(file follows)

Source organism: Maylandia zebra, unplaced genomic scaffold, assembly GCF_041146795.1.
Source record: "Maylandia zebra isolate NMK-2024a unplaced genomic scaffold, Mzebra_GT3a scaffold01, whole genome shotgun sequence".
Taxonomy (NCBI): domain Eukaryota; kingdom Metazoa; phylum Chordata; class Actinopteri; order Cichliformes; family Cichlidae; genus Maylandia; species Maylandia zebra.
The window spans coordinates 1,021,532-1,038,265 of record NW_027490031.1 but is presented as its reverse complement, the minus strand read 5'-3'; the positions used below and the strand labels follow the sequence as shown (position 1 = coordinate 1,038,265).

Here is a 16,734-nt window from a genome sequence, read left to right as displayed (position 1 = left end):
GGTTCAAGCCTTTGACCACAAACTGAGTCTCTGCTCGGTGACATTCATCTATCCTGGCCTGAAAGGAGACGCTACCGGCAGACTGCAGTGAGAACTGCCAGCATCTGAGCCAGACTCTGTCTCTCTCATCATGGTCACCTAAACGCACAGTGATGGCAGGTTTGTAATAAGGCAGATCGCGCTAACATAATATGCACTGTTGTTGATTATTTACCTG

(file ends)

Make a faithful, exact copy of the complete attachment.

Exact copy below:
Source organism: Maylandia zebra, unplaced genomic scaffold, assembly GCF_041146795.1.
Source record: "Maylandia zebra isolate NMK-2024a unplaced genomic scaffold, Mzebra_GT3a scaffold01, whole genome shotgun sequence".
Taxonomy (NCBI): domain Eukaryota; kingdom Metazoa; phylum Chordata; class Actinopteri; order Cichliformes; family Cichlidae; genus Maylandia; species Maylandia zebra.
The window spans coordinates 1,021,532-1,038,265 of record NW_027490031.1 but is presented as its reverse complement, the minus strand read 5'-3'; the positions used below and the strand labels follow the sequence as shown (position 1 = coordinate 1,038,265).

Here is a 16,734-nt window from a genome sequence, read left to right as displayed (position 1 = left end):
GGTTCAAGCCTTTGACCACAAACTGAGTCTCTGCTCGGTGACATTCATCTATCCTGGCCTGAAAGGAGACGCTACCGGCAGACTGCAGTGAGAACTGCCAGCATCTGAGCCAGACTCTGTCTCTCTCATCATGGTCACCTAAACGCACAGTGATGGCAGGTTTGTAATAAGGCAGATCGCGCTAACATAATATGCACTGTTGTTGATTATTTACCTG